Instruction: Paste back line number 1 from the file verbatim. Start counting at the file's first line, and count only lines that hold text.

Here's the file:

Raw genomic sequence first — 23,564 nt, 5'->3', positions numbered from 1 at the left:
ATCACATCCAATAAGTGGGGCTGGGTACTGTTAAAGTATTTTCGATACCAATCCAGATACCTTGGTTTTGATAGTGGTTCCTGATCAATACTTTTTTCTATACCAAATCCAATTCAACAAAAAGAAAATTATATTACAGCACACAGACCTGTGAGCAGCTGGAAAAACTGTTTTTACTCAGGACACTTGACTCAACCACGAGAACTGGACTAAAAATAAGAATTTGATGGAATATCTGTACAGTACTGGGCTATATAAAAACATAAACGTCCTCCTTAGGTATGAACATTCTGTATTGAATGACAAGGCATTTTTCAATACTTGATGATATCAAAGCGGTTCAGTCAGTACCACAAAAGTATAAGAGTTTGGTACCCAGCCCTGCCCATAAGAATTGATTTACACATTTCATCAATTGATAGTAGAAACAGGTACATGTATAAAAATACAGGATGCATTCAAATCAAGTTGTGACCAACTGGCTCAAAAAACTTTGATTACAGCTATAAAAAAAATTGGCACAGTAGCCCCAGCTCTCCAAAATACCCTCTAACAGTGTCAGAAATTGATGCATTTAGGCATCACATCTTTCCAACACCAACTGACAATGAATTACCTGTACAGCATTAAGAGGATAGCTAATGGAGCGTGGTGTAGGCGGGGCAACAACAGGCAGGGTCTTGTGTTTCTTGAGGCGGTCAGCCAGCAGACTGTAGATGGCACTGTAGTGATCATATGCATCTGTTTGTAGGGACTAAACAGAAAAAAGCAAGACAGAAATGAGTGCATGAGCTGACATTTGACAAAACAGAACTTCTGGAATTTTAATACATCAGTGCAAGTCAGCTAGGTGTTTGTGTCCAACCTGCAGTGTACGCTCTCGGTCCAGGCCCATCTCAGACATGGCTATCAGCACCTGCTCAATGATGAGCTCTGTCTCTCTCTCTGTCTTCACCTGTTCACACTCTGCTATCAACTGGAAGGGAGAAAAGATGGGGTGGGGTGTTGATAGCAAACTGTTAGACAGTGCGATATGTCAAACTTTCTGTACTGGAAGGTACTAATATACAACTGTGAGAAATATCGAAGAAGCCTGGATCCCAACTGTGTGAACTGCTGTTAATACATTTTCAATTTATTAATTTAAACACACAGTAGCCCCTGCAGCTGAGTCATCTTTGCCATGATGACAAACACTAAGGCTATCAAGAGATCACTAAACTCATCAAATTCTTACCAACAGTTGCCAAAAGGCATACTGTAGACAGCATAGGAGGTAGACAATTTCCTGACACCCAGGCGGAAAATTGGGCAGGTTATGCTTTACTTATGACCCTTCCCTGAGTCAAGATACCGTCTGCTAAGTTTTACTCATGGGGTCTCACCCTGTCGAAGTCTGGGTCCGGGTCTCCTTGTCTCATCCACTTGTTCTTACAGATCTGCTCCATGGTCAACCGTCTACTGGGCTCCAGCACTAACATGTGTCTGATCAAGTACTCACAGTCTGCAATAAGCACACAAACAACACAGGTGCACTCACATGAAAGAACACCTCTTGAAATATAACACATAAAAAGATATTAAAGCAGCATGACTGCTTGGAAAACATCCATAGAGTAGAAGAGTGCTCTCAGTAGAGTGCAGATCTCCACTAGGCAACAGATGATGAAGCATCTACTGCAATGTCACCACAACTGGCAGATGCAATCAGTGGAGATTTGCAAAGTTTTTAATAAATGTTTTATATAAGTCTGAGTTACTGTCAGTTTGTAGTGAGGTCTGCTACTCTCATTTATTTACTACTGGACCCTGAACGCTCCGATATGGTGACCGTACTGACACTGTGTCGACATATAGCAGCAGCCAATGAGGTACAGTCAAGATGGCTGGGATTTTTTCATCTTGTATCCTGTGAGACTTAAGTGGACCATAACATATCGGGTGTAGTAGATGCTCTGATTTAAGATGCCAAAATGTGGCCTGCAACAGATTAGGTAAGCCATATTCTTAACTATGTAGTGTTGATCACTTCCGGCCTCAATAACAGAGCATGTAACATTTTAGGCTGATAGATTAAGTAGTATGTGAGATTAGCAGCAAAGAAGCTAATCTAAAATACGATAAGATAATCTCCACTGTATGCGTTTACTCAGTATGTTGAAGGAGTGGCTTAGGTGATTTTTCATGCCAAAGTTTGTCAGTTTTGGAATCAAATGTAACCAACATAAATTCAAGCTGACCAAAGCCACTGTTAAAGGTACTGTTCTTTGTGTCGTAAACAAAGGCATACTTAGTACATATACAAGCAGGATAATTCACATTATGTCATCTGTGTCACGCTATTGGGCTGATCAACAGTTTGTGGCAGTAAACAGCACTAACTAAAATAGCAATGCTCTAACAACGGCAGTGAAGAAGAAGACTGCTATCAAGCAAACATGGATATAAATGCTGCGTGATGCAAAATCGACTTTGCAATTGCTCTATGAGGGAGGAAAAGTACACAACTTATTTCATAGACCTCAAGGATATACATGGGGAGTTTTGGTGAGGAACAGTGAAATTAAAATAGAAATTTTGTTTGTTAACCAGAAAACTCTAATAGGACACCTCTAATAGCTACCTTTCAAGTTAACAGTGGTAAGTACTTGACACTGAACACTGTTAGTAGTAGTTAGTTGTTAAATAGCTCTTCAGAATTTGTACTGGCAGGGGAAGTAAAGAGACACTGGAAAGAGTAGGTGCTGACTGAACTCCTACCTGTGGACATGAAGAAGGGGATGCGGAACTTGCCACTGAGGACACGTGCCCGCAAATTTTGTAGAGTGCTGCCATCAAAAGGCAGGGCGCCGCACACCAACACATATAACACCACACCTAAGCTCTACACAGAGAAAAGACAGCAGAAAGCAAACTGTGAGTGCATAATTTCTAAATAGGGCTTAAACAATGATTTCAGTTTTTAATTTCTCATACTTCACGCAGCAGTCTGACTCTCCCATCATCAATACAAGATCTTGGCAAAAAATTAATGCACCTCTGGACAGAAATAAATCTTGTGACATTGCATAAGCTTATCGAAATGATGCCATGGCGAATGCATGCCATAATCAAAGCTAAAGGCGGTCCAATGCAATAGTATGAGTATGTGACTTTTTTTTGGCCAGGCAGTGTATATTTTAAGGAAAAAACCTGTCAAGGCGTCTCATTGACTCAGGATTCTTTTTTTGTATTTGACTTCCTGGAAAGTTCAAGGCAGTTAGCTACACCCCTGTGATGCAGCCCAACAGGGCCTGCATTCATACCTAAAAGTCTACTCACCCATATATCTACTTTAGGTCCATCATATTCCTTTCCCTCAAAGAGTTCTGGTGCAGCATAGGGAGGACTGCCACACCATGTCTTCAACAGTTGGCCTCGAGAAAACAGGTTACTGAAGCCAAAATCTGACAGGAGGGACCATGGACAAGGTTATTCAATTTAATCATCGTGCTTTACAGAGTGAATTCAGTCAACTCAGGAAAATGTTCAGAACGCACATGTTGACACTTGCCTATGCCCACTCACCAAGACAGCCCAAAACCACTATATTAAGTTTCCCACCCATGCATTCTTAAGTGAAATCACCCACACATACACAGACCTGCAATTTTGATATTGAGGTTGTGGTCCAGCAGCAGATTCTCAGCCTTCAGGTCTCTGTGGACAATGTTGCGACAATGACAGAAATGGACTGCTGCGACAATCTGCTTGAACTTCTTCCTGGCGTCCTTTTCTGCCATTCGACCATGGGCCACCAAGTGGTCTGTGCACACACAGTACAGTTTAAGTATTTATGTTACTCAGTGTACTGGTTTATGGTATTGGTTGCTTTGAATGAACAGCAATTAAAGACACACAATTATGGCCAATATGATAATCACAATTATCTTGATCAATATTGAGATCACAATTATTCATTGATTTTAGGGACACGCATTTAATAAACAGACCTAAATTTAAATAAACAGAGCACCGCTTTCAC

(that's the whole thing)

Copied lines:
Raw genomic sequence first — 23,564 nt, 5'->3', positions numbered from 1 at the left: